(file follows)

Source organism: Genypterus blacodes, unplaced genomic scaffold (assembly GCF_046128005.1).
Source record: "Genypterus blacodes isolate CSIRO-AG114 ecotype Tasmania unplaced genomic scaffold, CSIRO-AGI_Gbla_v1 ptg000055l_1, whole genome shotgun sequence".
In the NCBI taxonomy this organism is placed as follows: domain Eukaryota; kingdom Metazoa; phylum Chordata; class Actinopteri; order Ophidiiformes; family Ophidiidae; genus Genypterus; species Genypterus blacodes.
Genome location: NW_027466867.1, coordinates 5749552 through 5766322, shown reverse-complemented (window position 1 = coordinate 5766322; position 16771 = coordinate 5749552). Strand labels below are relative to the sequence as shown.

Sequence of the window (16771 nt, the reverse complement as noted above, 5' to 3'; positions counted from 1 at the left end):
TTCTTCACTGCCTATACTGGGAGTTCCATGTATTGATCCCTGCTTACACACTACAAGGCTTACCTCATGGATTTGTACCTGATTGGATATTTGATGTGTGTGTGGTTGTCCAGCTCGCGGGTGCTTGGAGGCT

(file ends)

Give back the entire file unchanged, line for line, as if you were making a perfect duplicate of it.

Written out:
Source organism: Genypterus blacodes, unplaced genomic scaffold (assembly GCF_046128005.1).
Source record: "Genypterus blacodes isolate CSIRO-AG114 ecotype Tasmania unplaced genomic scaffold, CSIRO-AGI_Gbla_v1 ptg000055l_1, whole genome shotgun sequence".
In the NCBI taxonomy this organism is placed as follows: domain Eukaryota; kingdom Metazoa; phylum Chordata; class Actinopteri; order Ophidiiformes; family Ophidiidae; genus Genypterus; species Genypterus blacodes.
Genome location: NW_027466867.1, coordinates 5749552 through 5766322, shown reverse-complemented (window position 1 = coordinate 5766322; position 16771 = coordinate 5749552). Strand labels below are relative to the sequence as shown.

Sequence of the window (16771 nt, the reverse complement as noted above, 5' to 3'; positions counted from 1 at the left end):
TTCTTCACTGCCTATACTGGGAGTTCCATGTATTGATCCCTGCTTACACACTACAAGGCTTACCTCATGGATTTGTACCTGATTGGATATTTGATGTGTGTGTGGTTGTCCAGCTCGCGGGTGCTTGGAGGCT